This is a 2022 photo of Alex Colome of the Colorado Rockies baseball team shown, Tuesday, March 22, 2022, in Scottsdale, Ariz. (AP Photo/Matt York)

SCOTTSDALE, Ariz. | Alex Colomé identifies as a closer, and he has a clear path to that role in the Colorado bullpen. If the Rockies aren’t ready to bestow the title, he understands.

“Only the manager knows that role,” Colomé said. “I’m just here to pitch.”

The Rockies signed the free-agent right-hander to a one-year, $4.15 million contract to add a proven performer to the bullpen, which has not been on firm footing since Wade Davis had 43 saves in 2018. Perhaps not coincidentally, that was the last time the Rockies had a winning record.

Colomé, 33, has 155 career saves in a nine-year career that has included stops in Tampa Bay, Seattle, Chicago (White Sox), and Minnesota.

“A veteran reliever who has been through the battles,” Colorado manager Bud Black said. “He’s passed the test of time with performance. A great addition to help fortify the back end of our bullpen. That’s what he sees himself as. That’s what we see him as. Looking forward to him being a part of our group and helping us win.”

Colomé had 37 saves with Tampa Bay in 2016 and led the American League with 47 saves for the Rays in 2017. He had 30 saves with the White Sox in 2019 but faltered early in Minnesota last season and was moved to middle relief before regaining the closer’s job in August.

Colomé and converted 15 of his last 18 save chances with the Twins, including a stretch in which he was scored on only twice in 18 appearances.

“It was tough for a while when I struggled” he said. “I had to adapt to a new role. Luckily, I had some success and got back to where I needed to be. I’m a closer. I’ve done that most of my career. But if the role changes where I need to be somewhere else, I can do that as well.”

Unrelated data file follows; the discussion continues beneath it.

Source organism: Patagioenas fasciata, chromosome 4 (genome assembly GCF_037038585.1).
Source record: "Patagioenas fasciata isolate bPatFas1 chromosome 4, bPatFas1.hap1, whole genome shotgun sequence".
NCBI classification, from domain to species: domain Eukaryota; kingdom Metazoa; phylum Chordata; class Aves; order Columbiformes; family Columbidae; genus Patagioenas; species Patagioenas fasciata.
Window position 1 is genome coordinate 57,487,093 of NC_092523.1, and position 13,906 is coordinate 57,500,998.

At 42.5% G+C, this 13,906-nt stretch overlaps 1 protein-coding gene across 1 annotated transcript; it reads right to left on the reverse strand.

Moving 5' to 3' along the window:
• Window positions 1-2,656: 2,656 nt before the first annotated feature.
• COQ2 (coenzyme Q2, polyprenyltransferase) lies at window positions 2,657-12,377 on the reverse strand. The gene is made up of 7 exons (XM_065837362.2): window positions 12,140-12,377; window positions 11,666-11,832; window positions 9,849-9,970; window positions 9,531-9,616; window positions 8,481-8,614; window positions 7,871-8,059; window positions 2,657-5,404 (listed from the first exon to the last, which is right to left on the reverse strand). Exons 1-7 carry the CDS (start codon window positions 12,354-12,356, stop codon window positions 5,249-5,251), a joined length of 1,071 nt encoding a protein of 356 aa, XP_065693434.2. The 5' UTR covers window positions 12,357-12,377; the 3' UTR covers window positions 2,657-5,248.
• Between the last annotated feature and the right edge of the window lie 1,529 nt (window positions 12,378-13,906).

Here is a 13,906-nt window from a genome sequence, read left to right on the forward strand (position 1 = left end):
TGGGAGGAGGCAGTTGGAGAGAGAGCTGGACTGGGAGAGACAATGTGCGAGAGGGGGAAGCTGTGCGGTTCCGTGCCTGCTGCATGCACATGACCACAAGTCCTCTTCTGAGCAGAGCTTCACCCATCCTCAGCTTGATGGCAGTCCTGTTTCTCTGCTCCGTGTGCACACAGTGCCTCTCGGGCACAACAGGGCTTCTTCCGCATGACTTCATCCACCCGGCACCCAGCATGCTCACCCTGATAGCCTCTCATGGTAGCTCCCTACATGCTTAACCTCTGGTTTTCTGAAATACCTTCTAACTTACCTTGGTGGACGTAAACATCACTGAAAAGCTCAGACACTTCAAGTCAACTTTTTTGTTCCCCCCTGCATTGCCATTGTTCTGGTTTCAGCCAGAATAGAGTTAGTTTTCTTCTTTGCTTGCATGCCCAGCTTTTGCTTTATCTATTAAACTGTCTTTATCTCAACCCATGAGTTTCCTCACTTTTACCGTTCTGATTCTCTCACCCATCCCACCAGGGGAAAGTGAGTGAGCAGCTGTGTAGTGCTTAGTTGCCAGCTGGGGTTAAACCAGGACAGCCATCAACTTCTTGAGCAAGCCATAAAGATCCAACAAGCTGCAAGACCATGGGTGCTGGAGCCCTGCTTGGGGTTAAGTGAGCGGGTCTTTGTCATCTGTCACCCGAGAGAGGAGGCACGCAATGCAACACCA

Daniel Bard was the Rockies’ principal closer for the first four months of the 2021 season.

He converted 20 of 28 save opportunities with a 5.21 ERA before giving way to Carlos Estévez in late August. Estévez was 11 of 17 in save chances with a 4.38 ERA last season.

Bard, the first Rockies’ reliever to record more than 15 saves since Davis’ big year, and Estévez are among a group vying for high-leverage bullpen roles.

“I love the ninth inning. It was a lot of fun to be able to do it the last couple of years,” Bard said. “I want to be a part of a winner and I want to pitch well myself. If everybody around me is pitching well in that bullpen, if that means me in the seventh or the eighth, I’m happy with that. That’s the thing, we have three or four guys who can do it.”

Colomé can earn up to $675,000 in bonuses this season. He would make $100,000 for winning the Most Valuable Player, the Cy Young Award, and the Hoffman Award as the top reliever in the National League. He would make $50,000 if he finishes second through fifth in MVP and Cy Young voting and $50,000 for being a finalist for the top reliever award. He also would make $100,000 for being the comeback player of the year, $75,000 for being named the LCS MVP, and $100,000 as World Series MVP.

Pitching at mile-high Coors Field doesn’t faze him one bit.

“I’m not afraid to pitch anywhere. All I need is a baseball,” Colomé said.

As for choosing the Rockies from among other suitors, he said “I know it is a good team, I know what type of team it can be. I hear a lot of good things with the relationships that are built here, so that’s part of the reason that I signed.”

Black said roles will be defined in due time.

“When that opening day comes, we are going to have somebody designated in my mind as the guy who is going to pitch the ninth inning,” Black said. “With that said, we also know the importance of the group to whatever role needs to be filled on a given night. We have guys who can do it. It takes them all.”